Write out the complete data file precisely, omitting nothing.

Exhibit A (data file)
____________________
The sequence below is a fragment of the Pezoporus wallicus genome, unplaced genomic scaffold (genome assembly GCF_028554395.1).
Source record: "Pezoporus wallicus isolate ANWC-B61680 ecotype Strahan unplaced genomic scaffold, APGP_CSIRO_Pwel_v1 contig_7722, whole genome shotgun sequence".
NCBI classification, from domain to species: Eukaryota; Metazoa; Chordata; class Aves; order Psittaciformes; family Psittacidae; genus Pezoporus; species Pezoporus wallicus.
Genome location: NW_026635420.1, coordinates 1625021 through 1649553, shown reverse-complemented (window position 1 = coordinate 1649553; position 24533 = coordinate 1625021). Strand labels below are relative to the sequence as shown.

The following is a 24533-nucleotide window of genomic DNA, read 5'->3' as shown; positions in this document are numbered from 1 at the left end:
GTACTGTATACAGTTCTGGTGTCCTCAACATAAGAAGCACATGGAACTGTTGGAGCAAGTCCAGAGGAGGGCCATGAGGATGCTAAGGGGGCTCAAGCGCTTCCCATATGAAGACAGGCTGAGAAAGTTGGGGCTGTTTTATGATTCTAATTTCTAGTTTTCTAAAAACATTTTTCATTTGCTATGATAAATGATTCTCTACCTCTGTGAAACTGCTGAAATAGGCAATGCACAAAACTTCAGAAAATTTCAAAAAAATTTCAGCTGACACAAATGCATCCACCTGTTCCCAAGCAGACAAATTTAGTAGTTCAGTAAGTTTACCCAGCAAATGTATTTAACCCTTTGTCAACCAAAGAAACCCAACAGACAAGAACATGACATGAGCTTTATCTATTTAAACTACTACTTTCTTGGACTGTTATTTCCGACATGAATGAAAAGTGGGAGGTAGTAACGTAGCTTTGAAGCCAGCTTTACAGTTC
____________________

The sequence below is a fragment of the Pezoporus wallicus genome, unplaced genomic scaffold (genome assembly GCF_028554395.1).
Source record: "Pezoporus wallicus isolate ANWC-B61680 ecotype Strahan unplaced genomic scaffold, APGP_CSIRO_Pwel_v1 contig_7722, whole genome shotgun sequence".
NCBI classification, from domain to species: Eukaryota; Metazoa; Chordata; class Aves; order Psittaciformes; family Psittacidae; genus Pezoporus; species Pezoporus wallicus.
Genome location: NW_026635420.1, coordinates 1625021 through 1649553, shown reverse-complemented (window position 1 = coordinate 1649553; position 24533 = coordinate 1625021). Strand labels below are relative to the sequence as shown.

The following is a 24533-nucleotide window of genomic DNA, read 5'->3' as shown; positions in this document are numbered from 1 at the left end:
GTACTGTATACAGTTCTGGTGTCCTCAACATAAGAAGCACATGGAACTGTTGGAGCAAGTCCAGAGGAGGGCCATGAGGATGCTAAGGGGGCTCAAGCGCTTCCCATATGAAGACAGGCTGAGAAAGTTGGGGCTGTTTTATGATTCTAATTTCTAGTTTTCTAAAAACATTTTTCATTTGCTATGATAAATGATTCTCTACCTCTGTGAAACTGCTGAAATAGGCAATGCACAAAACTTCAGAAAATTTCAAAAAAATTTCAGCTGACACAAATGCATCCACCTGTTCCCAAGCAGACAAATTTAGTAGTTCAGTAAGTTTACCCAGCAAATGTATTTAACCCTTTGTCAACCAAAGAAACCCAACAGACAAGAACATGACATGAGCTTTATCTATTTAAACTACTACTTTCTTGGACTGTTATTTCCGACATGAATGAAAAGTGGGAGGTAGTAACGTAGCTTTGAAGCCAGCTTTACAGTTC